“We served 700 glasses of buttermilk. One person who loved it drank six glasses,” laughs Deepak Pujara, who along with his wife Jasmin was offering glasses of this refreshing drink to voters exiting a polling booth in Kochi, Kerala, on April 6.
Their counter was called — Cast Your Vote and Quench Your Thirst. This has nothing to do with politics, says Deepak, who has been serving buttermilk to the public on various occasions. “It is home-made, and since it is not spicy it is good for children too,” he adds. Deepak uses 20 litres of curd and five litres of mineral water to make the drink.
Come summer, and this traditional fermented drink comes to the fore in one form or the other. Known as chaas in the North, moru in Tamil Nadu, sambharam in Kerala, and majjiga in Andhra Pradesh, it is known for its probiotic qualities. During the pandemic, a turmeric and mint version of the sambharam has been in vogue as an immunity drink.
Whenever he drives from Bengaluru airport to his factory, a three-hour drive, businessman Abraham J Tharakan relies on buttermilk. His driver has standing instructions to purchase the ₹5 pouches. Abraham says they are refreshing, tasty and a succour in the summer heat. He also carries a pair of scissors with him to cut open the pouch.
There are two common methods of making buttermilk. Traditionally, this was the milky liquid that separated when cream was churned during the making of butter. In unpasteurised milk, naturally-occurring bacteria ferments some of the milk sugars and gives buttermilk its distinctive sour taste. The modern, and quicker, method to make buttermilk is by diluting curd.
Mrutyunjaya Kulkarni, Director-Marketing, Karnataka Cooperative Milk Producers’ Federation Limited (KMF), speaks of retailing eight to nine lakh pouches (200ml) at ₹7 daily during summer. “By packaging it in pouches, we keep the price low so that the common man can afford it. Our brand Nandini is a household name in Karnataka,” he says, adding that consistency and taste has to be maintained. “It’s made using fresh pure milk curd and is mildly spiced.”
Varinderjeet Sidhu recalls the traditional method practised in her village Ramnagar in Patiala district, and across Punjab. “In most Punjabi households, the hara was a kind of furnace outside the kitchen. Cow dung cakes were used as fuel. Milk in a clay pot was left to thicken on a very slow fire through the day. It would turn pinkish by evening and set as curd,” she recalls.
The next morning, women would pour the curd in a matka or churning pot, and using a rope tied to a wooden stick would move the churner in a to-and-fro motion till the butter separated. This would rise to the top in clumps, leaving a low-fat protein-rich watery liquid behind. “This is the buttermilk in Punjab. It’s different from lassi which is made from diluting curd,” says Varinderjeet, adding that the process of churning butter “is meditative”.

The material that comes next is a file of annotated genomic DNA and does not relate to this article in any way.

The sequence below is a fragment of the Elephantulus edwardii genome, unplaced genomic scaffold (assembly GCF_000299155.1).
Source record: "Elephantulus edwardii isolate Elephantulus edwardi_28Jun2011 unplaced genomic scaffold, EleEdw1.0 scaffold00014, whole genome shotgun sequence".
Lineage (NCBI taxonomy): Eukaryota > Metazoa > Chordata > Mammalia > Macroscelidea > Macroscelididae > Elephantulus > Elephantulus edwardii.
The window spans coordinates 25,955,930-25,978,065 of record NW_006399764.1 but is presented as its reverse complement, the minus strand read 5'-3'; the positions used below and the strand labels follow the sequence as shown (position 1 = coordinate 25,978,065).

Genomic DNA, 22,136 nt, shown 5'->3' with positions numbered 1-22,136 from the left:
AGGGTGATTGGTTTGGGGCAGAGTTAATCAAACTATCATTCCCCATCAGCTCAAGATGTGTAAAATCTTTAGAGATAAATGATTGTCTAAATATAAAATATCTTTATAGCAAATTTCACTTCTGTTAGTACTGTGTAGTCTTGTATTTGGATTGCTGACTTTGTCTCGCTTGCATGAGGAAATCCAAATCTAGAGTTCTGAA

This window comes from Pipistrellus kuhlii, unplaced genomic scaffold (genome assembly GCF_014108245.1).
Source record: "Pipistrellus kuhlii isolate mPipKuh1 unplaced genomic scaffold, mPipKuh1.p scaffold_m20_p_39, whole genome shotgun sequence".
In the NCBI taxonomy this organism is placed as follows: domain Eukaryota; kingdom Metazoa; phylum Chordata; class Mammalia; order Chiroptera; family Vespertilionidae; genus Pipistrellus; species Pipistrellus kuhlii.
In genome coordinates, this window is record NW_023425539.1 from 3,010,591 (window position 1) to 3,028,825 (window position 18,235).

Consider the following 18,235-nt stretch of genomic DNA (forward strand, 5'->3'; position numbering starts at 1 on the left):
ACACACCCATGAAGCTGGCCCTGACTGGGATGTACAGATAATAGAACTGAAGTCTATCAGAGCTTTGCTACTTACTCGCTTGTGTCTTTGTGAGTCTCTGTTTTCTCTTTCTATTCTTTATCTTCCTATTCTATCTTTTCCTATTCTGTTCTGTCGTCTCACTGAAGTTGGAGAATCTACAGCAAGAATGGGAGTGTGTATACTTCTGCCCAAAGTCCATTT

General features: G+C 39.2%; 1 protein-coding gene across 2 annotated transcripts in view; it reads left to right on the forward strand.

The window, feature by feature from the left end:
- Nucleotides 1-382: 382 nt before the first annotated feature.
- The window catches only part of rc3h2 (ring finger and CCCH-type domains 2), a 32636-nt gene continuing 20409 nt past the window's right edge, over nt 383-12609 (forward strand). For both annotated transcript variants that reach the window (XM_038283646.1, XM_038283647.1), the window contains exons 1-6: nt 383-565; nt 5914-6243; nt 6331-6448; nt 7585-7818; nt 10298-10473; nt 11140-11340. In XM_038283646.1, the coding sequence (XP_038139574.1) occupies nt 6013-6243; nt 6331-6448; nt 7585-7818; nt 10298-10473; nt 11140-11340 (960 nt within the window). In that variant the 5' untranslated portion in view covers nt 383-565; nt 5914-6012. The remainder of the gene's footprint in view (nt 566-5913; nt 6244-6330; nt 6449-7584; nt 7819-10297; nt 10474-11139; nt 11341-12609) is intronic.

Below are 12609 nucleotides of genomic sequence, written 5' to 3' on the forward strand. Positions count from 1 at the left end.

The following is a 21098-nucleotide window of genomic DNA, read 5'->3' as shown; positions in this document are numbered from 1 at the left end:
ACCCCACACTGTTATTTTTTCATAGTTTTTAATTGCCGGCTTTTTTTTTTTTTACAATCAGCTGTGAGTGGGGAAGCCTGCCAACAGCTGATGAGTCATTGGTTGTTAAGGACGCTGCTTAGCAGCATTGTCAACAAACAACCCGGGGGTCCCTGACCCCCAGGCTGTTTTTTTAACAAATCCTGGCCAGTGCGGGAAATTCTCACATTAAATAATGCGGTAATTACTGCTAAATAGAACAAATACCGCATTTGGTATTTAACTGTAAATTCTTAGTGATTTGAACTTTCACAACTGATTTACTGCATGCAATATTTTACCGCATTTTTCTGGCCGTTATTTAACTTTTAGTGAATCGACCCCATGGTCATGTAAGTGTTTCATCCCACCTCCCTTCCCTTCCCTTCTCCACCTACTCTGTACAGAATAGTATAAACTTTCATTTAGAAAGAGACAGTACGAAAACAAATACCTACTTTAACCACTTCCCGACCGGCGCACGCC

“Most women said the Japji Sahib (a Sikh prayer) during the process. Every household drank buttermilk with, or after, lunch,” she says.
Rupa Asher describes the process of making buttermilk as “easy”. She tempers a little cumin, mustard, crushed curry leaves, ginger bits and asafoetida in hot ghee. To this, she adds a little water and salt. Once it cools, Rupa adds the diluted curd. “Chaas is had daily; it aids in digestion,” she says. Rupa also mentions the subtle difference between a Kutchi and a Halai buttermilk; the latter is thicker, she says.
Nutritionist Gayathri Asokan says that the probiotic qualities of buttermilk are significant, and it is what makes it a nutritious drink too. “It has a cooling effect on the body,” says Gayathri, as she recalls her grandmother’s cows, the kitchen with earthen pots and the process of making butter and buttermilk. “That tasted very different from today’s drink, which is made from packeted milk,” she adds.
In Kerala, sambharam is made from sour curd and is seasoned with ginger, curry leaves, green chilies and shallots. Thrissur-based cheese maker Anu Joseph uses buttermilk to make her waffles and pancakes fluffy. It is also her secret ingredient in batter-fried chicken, okra and calamari. She sometimes sweetens the buttermilk, and during the mango season flavours it with the king of fruits.
Now available in new versions, as brands and stylishly packaged in different flavours, the good old buttermilk remains a summer favourite.
On a growth curve
Per a Research and Markets forecast report on Buttermilk Market in India: “…the Indian buttermilk market exhibited strong growth during 2015-2020. Looking forward, the buttermilk market in India is expected to grow at a CAGR (Compound Annual Growth Rate) of 22.4% during the forecast period (2021-2026).”